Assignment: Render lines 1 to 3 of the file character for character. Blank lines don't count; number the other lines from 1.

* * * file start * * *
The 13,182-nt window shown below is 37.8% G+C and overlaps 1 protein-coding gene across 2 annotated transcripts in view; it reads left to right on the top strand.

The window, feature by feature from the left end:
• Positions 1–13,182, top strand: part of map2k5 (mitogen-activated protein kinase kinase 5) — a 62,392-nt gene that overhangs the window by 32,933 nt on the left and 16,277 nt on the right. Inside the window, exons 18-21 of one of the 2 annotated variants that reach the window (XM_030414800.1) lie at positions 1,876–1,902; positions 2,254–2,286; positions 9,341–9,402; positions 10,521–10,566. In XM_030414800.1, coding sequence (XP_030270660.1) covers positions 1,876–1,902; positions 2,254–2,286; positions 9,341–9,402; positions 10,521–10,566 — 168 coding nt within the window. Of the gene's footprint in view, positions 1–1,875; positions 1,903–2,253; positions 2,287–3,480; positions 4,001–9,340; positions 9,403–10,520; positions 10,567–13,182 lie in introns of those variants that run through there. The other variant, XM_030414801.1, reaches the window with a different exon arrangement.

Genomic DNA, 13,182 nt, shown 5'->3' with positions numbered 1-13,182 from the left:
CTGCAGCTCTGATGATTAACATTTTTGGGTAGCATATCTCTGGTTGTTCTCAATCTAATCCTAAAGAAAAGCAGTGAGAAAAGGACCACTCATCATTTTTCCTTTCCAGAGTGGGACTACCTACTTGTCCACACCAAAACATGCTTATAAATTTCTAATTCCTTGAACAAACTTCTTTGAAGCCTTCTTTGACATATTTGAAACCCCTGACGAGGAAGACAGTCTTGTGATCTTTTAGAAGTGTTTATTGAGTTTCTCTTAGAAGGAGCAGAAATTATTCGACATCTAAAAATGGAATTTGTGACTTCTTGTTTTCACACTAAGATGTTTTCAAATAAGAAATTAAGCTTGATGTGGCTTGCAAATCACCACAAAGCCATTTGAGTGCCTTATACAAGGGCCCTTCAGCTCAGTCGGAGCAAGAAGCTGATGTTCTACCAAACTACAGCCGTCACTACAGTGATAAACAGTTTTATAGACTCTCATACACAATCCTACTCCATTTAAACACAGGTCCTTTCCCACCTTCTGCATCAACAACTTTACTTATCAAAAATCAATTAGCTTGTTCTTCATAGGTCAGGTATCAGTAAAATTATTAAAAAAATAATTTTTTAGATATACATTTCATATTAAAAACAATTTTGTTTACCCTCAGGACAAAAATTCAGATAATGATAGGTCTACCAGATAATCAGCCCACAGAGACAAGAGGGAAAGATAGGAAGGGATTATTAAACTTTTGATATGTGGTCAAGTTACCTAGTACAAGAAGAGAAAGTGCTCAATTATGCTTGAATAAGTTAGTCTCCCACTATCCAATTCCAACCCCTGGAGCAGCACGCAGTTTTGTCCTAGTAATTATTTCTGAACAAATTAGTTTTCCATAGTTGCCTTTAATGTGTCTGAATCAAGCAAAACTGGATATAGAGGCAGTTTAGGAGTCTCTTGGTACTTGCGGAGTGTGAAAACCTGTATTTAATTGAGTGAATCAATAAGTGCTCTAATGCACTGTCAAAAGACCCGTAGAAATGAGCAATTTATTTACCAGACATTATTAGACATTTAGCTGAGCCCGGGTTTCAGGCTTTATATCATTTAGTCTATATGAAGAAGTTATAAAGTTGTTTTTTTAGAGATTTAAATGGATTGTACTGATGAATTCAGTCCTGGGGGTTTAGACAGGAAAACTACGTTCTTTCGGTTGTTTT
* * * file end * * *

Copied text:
The 13,182-nt window shown below is 37.8% G+C and overlaps 1 protein-coding gene across 2 annotated transcripts in view; it reads left to right on the top strand.

The window, feature by feature from the left end:
• Positions 1–13,182, top strand: part of map2k5 (mitogen-activated protein kinase kinase 5) — a 62,392-nt gene that overhangs the window by 32,933 nt on the left and 16,277 nt on the right. Inside the window, exons 18-21 of one of the 2 annotated variants that reach the window (XM_030414800.1) lie at positions 1,876–1,902; positions 2,254–2,286; positions 9,341–9,402; positions 10,521–10,566. In XM_030414800.1, coding sequence (XP_030270660.1) covers positions 1,876–1,902; positions 2,254–2,286; positions 9,341–9,402; positions 10,521–10,566 — 168 coding nt within the window. Of the gene's footprint in view, positions 1–1,875; positions 1,903–2,253; positions 2,287–3,480; positions 4,001–9,340; positions 9,403–10,520; positions 10,567–13,182 lie in introns of those variants that run through there. The other variant, XM_030414801.1, reaches the window with a different exon arrangement.